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In a classical negative control scheme where we have a plant and controller in series and no disturbance. The system is designed such a way to make output is equal to input no matter what problems occurs in the system. Let's say output of the system is equal to reference point or set point or input. Steady state error term becomes 0 and it is multiplied by controller making its output 0 which is multiplied by plant making output 0. Then, as I reckon, error term blows up to reference input(as output is zero) and we got non-zero output. The weird thing is I think output oscillates between 0 and reference input at all times. Can you help me understand what is going on? is not the purpose of the control scheme to make output equal to input at all times in the presence of noise and disturbance? What is the problem in my thinking?

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    \$\begingroup\$ I note a fundamental misunderstanding in your question: “ 0 which is multiplied by plant making output 0” - most plant inputs induce a change in the plants output, not set the output directly. A good example would be an automobile, where the accelerator input creates a change in the velocity, instead of setting the velocity directly. If a plant simply passed or scaled its input to the output it probably wouldn’t need a controller at all! \$\endgroup\$
    – Bryan
    May 28, 2022 at 22:32

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A simple P (proportional) controller will, in general, NOT track a set point exactly. As you correctly point out, there must be an error in order for the controller to have a non-zero output.

To track a set point so that the error goes to zero (after some time) it is necessary to add an integral term to the controller, giving a PI controller (proportional and integral). (Or, as Spehro Pefhany points out in his answer, the integral term may be in the plant, rather than the controller).

With a PI controller, if there is a non-zero error, that error will be integrated, and that integrated signal will eventually become large enough to move the plant so that there is zero error. When the error becomes zero, the integral signal stops growing. The input error is zero, but the controller output is non-zero. It is whatever it takes to ensure the plant is at the set-point.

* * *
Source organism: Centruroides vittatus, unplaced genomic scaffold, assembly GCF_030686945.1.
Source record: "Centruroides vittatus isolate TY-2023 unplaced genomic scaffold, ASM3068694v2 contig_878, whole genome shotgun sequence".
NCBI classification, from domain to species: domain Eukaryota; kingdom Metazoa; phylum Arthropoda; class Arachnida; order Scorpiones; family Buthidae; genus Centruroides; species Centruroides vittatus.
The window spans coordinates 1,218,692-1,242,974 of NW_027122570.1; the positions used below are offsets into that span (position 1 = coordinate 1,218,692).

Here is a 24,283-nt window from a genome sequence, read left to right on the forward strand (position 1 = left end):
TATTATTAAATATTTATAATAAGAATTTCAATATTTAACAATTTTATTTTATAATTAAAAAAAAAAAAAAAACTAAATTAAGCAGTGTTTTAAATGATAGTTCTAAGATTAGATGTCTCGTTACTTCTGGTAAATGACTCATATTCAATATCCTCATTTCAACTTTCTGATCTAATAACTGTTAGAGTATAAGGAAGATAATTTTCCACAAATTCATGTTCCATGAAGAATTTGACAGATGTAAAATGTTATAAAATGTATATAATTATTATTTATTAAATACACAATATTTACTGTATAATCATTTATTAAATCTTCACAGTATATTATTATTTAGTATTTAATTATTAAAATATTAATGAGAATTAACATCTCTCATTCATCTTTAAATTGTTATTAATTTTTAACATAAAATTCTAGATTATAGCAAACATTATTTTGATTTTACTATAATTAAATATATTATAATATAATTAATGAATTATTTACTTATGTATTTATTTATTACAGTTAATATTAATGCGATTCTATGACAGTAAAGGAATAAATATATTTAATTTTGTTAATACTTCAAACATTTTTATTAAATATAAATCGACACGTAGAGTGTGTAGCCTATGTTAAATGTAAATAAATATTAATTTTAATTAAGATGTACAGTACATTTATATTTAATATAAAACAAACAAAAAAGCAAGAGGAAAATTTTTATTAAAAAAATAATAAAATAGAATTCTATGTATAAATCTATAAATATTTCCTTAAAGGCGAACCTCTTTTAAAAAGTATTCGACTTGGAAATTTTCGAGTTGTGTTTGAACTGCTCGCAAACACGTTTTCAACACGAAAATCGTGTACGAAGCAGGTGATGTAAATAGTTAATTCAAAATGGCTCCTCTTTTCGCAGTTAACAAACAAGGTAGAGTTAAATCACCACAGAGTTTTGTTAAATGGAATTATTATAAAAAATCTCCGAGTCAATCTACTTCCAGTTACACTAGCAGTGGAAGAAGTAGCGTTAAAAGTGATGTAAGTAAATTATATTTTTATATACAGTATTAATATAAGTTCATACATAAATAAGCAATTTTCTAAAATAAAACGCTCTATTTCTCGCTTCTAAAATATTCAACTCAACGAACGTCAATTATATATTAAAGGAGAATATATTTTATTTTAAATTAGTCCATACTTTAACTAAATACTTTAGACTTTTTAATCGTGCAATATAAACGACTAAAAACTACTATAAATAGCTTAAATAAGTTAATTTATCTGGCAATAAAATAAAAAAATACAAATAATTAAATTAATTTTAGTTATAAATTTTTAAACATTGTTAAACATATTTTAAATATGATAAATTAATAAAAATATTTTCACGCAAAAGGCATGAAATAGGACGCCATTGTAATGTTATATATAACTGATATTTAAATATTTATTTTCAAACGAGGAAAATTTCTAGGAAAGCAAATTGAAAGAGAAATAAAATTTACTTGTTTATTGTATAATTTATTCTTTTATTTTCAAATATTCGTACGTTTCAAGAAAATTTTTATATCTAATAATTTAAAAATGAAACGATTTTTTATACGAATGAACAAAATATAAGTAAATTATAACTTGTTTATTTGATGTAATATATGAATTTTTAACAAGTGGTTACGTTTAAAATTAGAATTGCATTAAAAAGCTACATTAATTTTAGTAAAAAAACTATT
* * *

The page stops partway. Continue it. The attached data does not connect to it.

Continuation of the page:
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    \$\begingroup\$ The compensation capacitor does not add an integral term, and the difference between the inverting and non-inverting inputs is not zero. The gain (proportional term) is very large, often on the order of 1 million, so the difference is a few millivolts or microvolts. \$\endgroup\$
    – τεκ
    May 28, 2022 at 13:30
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If set point and output values are same, i.e., error is zero. If zero error is provided to controller, the output of controller can be zero ( in case of P controller) or non-zero ( in case of any controller other than P, such as PI etc). Now let's talk about P controller when its instantaneous output is zero. Zero input to plant can not make plant output to go zero. Reasons:

  1. Non-zero initial conditions: ( for ex. You controller wants to drive the car at 60 km/h. If output matches with 60, the error input to the P controller is 0, the P controller output will be zero. That means No input will be provided to the car at that instant. Even in that situation the car output will not come the zero suddenly due to non-zero initial conditions. It will drive at speed less than 60 km/h).
  2. In the next sampling update, the non-zero error will be provided and P controller will generate some non-zero input to be provided to the plant.

In conclusion, the output will not go to zero, even the error is zero.

Note: The above discussion considers non-zero set point. In case of set point is zero, then we intentionally want zero output. The controller could do that.

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The controller and the plant each have some transfer function. If both are just multiplication then you'll get a persistent error that is inversely proportional to the gain of the controller. If the plant has a gain of 1 and the controller has a gain of 100 then at 50% setpoint you'll require an input of 0.5 and the error will have to be 0.005 or 1% of setpoint.

In a more realistic situation the plant output will not change instantaneously and too high gain can result in instability depending on the transfer function.

If either the controller or the plant integrates the input then you can have zero steady-state error.

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